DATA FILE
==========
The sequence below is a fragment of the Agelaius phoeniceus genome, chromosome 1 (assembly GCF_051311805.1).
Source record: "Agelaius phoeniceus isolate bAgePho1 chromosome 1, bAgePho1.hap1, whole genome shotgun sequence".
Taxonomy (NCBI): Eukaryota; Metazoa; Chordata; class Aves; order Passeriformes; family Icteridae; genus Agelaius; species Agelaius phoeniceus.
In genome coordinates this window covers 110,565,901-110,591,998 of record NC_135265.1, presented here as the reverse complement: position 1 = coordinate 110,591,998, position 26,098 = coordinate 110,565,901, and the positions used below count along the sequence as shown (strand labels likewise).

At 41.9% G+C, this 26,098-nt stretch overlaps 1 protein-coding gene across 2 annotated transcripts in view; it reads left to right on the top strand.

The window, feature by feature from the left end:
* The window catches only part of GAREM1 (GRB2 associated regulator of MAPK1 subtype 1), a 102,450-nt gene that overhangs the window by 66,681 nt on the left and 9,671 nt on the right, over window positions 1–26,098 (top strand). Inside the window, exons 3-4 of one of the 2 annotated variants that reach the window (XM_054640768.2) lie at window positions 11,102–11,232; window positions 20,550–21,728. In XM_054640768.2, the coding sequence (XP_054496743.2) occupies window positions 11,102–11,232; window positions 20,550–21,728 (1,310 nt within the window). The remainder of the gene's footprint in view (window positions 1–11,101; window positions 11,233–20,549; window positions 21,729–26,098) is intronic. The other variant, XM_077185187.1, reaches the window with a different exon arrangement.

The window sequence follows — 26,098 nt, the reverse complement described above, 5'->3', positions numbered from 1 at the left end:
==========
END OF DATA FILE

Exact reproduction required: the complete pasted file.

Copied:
The sequence below is a fragment of the Agelaius phoeniceus genome, chromosome 1 (assembly GCF_051311805.1).
Source record: "Agelaius phoeniceus isolate bAgePho1 chromosome 1, bAgePho1.hap1, whole genome shotgun sequence".
Taxonomy (NCBI): Eukaryota; Metazoa; Chordata; class Aves; order Passeriformes; family Icteridae; genus Agelaius; species Agelaius phoeniceus.
In genome coordinates this window covers 110,565,901-110,591,998 of record NC_135265.1, presented here as the reverse complement: position 1 = coordinate 110,591,998, position 26,098 = coordinate 110,565,901, and the positions used below count along the sequence as shown (strand labels likewise).

At 41.9% G+C, this 26,098-nt stretch overlaps 1 protein-coding gene across 2 annotated transcripts in view; it reads left to right on the top strand.

The window, feature by feature from the left end:
* The window catches only part of GAREM1 (GRB2 associated regulator of MAPK1 subtype 1), a 102,450-nt gene that overhangs the window by 66,681 nt on the left and 9,671 nt on the right, over window positions 1–26,098 (top strand). Inside the window, exons 3-4 of one of the 2 annotated variants that reach the window (XM_054640768.2) lie at window positions 11,102–11,232; window positions 20,550–21,728. In XM_054640768.2, the coding sequence (XP_054496743.2) occupies window positions 11,102–11,232; window positions 20,550–21,728 (1,310 nt within the window). The remainder of the gene's footprint in view (window positions 1–11,101; window positions 11,233–20,549; window positions 21,729–26,098) is intronic. The other variant, XM_077185187.1, reaches the window with a different exon arrangement.

The window sequence follows — 26,098 nt, the reverse complement described above, 5'->3', positions numbered from 1 at the left end: